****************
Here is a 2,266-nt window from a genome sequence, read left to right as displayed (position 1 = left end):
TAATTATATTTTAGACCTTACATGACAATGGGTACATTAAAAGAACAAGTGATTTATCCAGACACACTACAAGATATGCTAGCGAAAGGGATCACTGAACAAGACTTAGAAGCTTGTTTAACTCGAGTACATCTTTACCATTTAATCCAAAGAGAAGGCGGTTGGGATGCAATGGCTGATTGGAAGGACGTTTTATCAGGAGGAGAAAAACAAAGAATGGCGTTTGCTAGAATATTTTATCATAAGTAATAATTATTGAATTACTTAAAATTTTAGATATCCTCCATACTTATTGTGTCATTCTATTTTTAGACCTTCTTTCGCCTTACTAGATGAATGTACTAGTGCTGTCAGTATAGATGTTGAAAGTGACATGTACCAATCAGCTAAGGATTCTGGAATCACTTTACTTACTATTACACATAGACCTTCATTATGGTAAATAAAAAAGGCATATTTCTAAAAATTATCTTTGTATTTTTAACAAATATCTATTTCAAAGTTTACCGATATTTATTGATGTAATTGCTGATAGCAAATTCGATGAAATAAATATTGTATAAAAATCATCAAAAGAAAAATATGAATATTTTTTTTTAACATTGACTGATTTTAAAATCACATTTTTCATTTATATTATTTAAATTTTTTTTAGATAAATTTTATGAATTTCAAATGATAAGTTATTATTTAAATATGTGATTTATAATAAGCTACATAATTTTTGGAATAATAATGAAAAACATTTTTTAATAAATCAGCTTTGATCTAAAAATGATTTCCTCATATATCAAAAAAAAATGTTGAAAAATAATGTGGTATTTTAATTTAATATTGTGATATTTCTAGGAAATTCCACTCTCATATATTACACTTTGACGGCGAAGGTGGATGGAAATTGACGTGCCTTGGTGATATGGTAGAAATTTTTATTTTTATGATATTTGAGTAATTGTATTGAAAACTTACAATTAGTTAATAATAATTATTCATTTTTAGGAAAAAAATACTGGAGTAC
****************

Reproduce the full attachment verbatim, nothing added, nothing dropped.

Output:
Here is a 2,266-nt window from a genome sequence, read left to right as displayed (position 1 = left end):
TAATTATATTTTAGACCTTACATGACAATGGGTACATTAAAAGAACAAGTGATTTATCCAGACACACTACAAGATATGCTAGCGAAAGGGATCACTGAACAAGACTTAGAAGCTTGTTTAACTCGAGTACATCTTTACCATTTAATCCAAAGAGAAGGCGGTTGGGATGCAATGGCTGATTGGAAGGACGTTTTATCAGGAGGAGAAAAACAAAGAATGGCGTTTGCTAGAATATTTTATCATAAGTAATAATTATTGAATTACTTAAAATTTTAGATATCCTCCATACTTATTGTGTCATTCTATTTTTAGACCTTCTTTCGCCTTACTAGATGAATGTACTAGTGCTGTCAGTATAGATGTTGAAAGTGACATGTACCAATCAGCTAAGGATTCTGGAATCACTTTACTTACTATTACACATAGACCTTCATTATGGTAAATAAAAAAGGCATATTTCTAAAAATTATCTTTGTATTTTTAACAAATATCTATTTCAAAGTTTACCGATATTTATTGATGTAATTGCTGATAGCAAATTCGATGAAATAAATATTGTATAAAAATCATCAAAAGAAAAATATGAATATTTTTTTTTAACATTGACTGATTTTAAAATCACATTTTTCATTTATATTATTTAAATTTTTTTTAGATAAATTTTATGAATTTCAAATGATAAGTTATTATTTAAATATGTGATTTATAATAAGCTACATAATTTTTGGAATAATAATGAAAAACATTTTTTAATAAATCAGCTTTGATCTAAAAATGATTTCCTCATATATCAAAAAAAAATGTTGAAAAATAATGTGGTATTTTAATTTAATATTGTGATATTTCTAGGAAATTCCACTCTCATATATTACACTTTGACGGCGAAGGTGGATGGAAATTGACGTGCCTTGGTGATATGGTAGAAATTTTTATTTTTATGATATTTGAGTAATTGTATTGAAAACTTACAATTAGTTAATAATAATTATTCATTTTTAGGAAAAAAATACTGGAGTAC